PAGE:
In terms of working with social media, King says The Post works with several of the major tech platforms, but does so in different ways.

“Apple News, Google, Facebook – we have tried to find ways of partnering with each one of these in very different ways, and that has evolved over time. The way we work with Facebook now is very different from the way we worked with Facebook eight months ago or a year ago. And that will continue to evolve,” – Miki Toliver King

As for the 70 different newsletters varying from parenting to politics, they serve two vital purposes for The Post.

“One, they expose the reader to our content whether or not they come to our site, so that helps us to build a way of communicating with the reader and in some cases reminding them, giving them a brand reminder, when they are not on our site,” King said.

Secondly, she said, the newsletters serve as lead generation tools, which they market and promote on social media channels and by email to registered users. They give readers an opportunity to enroll with The Post without necessarily becoming a paid subscriber. But that means the paper then has an opportunity to be in constant contact with them, and through the articles hopefully puts them on the path to a paid subscription.

Want to find out what works best? Test it

“We have a habit of testing, testing, testing and testing again. If there’s a motto for our Product & Marketing teams, it’s ‘Always be testing,’” said King.

One key area where The Post has done an extensive amount of testing is with its paywall.

“We launched our paywall in 2013 with a meter of 20 pieces of unique content,” King said. “Today, we have a meter of three. We spent a great deal of time in 2017 testing various ways of placing the meter. We were trying to get the meter in the right place and have minimal impact on ad revenue. What we found is that lowering the meter from five to three over the course of the summer of last year allowed us to have minimal impact on revenue from the ad side, and we were able to maximize the number of subscribers that we brought in as a result of hitting the paywall.”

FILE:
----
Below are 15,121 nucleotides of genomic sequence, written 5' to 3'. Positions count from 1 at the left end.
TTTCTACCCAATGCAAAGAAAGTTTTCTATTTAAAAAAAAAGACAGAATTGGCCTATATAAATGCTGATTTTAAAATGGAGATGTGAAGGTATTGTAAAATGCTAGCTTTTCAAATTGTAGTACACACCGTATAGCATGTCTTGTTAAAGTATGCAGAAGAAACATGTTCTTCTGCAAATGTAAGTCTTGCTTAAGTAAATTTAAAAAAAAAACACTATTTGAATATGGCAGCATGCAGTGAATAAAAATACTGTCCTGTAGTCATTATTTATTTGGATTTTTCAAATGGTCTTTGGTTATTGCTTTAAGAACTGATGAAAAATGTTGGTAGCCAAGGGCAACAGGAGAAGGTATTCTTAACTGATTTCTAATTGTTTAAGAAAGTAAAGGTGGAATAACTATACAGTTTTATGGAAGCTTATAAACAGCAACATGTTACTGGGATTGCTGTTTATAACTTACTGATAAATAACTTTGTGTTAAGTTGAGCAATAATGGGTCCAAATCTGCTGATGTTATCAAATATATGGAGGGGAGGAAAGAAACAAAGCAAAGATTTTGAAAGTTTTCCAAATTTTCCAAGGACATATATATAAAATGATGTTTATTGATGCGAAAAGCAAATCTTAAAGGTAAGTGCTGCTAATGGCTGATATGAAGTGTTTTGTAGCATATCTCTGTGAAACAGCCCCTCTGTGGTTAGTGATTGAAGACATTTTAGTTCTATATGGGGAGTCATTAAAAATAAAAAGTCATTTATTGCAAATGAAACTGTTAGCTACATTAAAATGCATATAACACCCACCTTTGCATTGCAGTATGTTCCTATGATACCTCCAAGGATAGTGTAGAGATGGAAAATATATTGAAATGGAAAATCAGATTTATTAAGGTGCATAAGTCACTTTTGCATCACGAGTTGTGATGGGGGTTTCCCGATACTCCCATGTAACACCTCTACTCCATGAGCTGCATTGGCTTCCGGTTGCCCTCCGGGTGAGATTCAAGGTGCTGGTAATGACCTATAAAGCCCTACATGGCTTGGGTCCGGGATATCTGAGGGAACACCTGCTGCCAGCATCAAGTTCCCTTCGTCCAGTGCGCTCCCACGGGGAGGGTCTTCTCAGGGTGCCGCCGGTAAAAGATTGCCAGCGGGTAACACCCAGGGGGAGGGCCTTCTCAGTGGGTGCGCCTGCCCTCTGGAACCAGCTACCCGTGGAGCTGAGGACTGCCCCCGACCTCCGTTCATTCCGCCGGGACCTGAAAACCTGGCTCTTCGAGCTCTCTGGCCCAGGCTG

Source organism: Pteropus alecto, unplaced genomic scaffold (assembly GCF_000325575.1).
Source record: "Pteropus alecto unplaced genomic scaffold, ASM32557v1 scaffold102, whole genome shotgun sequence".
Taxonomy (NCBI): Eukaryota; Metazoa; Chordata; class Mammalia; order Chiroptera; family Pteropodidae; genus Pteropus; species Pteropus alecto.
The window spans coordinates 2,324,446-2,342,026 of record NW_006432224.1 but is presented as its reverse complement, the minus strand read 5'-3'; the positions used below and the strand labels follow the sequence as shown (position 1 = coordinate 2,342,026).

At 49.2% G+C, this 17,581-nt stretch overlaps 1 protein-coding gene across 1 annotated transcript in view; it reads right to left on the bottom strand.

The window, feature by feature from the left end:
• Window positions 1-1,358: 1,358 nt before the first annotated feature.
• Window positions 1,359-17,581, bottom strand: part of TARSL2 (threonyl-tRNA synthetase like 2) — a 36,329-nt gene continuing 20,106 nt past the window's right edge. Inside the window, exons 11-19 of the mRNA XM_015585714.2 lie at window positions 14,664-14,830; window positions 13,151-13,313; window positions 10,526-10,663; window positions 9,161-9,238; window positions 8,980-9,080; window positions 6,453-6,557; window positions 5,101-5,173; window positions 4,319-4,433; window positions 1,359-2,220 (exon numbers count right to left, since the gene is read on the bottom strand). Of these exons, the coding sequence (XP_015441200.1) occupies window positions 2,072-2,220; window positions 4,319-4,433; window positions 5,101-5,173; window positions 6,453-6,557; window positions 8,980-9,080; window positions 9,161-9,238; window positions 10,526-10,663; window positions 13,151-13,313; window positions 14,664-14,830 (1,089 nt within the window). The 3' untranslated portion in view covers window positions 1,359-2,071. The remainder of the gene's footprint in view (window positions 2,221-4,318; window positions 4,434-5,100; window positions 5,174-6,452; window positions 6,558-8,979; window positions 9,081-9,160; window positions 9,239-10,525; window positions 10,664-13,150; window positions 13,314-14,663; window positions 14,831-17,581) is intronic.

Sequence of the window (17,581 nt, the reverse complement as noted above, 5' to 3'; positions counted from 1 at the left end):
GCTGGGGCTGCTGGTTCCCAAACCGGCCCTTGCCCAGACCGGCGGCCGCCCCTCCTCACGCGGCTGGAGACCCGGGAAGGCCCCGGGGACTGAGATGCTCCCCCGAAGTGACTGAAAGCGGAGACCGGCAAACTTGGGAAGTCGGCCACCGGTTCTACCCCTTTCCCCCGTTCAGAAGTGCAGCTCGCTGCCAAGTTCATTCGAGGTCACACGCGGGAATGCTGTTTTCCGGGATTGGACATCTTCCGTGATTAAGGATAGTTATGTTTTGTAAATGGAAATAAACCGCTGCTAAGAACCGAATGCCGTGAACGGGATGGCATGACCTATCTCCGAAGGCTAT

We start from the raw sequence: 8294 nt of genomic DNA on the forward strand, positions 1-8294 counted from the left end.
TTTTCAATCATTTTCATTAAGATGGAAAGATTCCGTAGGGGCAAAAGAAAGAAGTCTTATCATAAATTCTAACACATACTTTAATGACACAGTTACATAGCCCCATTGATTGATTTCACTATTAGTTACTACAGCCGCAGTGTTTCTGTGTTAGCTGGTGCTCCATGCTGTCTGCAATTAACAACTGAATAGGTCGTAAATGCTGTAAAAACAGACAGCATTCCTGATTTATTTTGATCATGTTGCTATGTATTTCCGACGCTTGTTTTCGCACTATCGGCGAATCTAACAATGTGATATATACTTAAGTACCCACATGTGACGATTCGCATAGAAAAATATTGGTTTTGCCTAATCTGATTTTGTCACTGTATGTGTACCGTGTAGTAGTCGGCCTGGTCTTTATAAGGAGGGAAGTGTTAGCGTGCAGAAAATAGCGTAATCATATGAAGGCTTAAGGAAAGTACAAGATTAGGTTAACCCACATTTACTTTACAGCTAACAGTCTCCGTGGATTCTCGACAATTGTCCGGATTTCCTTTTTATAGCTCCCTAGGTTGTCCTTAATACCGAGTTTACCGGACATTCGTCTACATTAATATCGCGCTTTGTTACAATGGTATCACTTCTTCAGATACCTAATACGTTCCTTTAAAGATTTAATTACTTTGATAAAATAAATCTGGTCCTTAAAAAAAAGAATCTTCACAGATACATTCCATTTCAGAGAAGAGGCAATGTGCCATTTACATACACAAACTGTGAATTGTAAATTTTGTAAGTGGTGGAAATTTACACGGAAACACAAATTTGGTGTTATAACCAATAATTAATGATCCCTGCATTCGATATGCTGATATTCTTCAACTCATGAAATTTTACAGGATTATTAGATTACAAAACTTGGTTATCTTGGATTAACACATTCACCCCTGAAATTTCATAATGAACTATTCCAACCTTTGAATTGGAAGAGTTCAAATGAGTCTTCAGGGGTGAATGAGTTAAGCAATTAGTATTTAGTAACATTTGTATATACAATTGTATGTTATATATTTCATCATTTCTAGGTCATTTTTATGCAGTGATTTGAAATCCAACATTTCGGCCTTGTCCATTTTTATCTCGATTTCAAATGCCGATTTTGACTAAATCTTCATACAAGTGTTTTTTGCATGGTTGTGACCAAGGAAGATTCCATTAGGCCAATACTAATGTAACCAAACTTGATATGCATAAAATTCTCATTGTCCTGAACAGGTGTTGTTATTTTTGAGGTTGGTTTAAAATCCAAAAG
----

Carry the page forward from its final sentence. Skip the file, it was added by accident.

King also stressed the importance of searching for “revenue holes.”

“There were places where we were either not metering content, or we had metered it at some time but they had literally slipped through the cracks of continuing to be metered,” she said.

She said two such areas for The Post were social media content and newsletters.

“As we began to shift our strategy toward increasing reader revenue, one of the things that we had to be focussed on is that every single contact with a reader needs to be part of path to becoming a subscriber. When that becomes the mindset, when that becomes core to the strategy, you begin to look for the holes – for the places where readers can access content without any path to subscription. That became a real focus for us.” – Miki Toliver King

While she said The Post might not have the tightest paywall in the market, they are in a very different place from where they were only 18 months ago, which she said is “because we have looked for those opportunities to put the reader on a path to paid subscription, no matter where they are in their journey with us.”

Making it easy for people to subscribe and renew

In looking at how The Washington Post determines its pricing and transaction strategy, King said this is yet another area where they have undertaken extensive testing to determine the best strategy.

“We have tested pricing quite a bit,” she said. “If you look at major publications in the US, we are, I would say, on the lower end of pricing. And we’re fairly confident in where we are today, and it gives us a huge opportunity for promotions when we need to drive promotions because we’re able to do that around our existing pricing.”